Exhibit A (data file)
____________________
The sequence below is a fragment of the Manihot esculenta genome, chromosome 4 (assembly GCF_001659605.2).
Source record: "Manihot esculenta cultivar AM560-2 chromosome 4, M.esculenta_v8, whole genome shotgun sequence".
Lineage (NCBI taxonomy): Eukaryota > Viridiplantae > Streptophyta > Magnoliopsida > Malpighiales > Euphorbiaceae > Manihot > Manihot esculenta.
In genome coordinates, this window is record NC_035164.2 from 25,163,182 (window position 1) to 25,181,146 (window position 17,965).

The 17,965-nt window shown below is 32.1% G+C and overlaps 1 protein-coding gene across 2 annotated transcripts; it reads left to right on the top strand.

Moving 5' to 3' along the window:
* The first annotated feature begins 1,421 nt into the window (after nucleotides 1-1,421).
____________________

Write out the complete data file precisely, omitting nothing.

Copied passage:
The sequence below is a fragment of the Manihot esculenta genome, chromosome 4 (assembly GCF_001659605.2).
Source record: "Manihot esculenta cultivar AM560-2 chromosome 4, M.esculenta_v8, whole genome shotgun sequence".
Lineage (NCBI taxonomy): Eukaryota > Viridiplantae > Streptophyta > Magnoliopsida > Malpighiales > Euphorbiaceae > Manihot > Manihot esculenta.
In genome coordinates, this window is record NC_035164.2 from 25,163,182 (window position 1) to 25,181,146 (window position 17,965).

The 17,965-nt window shown below is 32.1% G+C and overlaps 1 protein-coding gene across 2 annotated transcripts; it reads left to right on the top strand.

Moving 5' to 3' along the window:
* The first annotated feature begins 1,421 nt into the window (after nucleotides 1-1,421).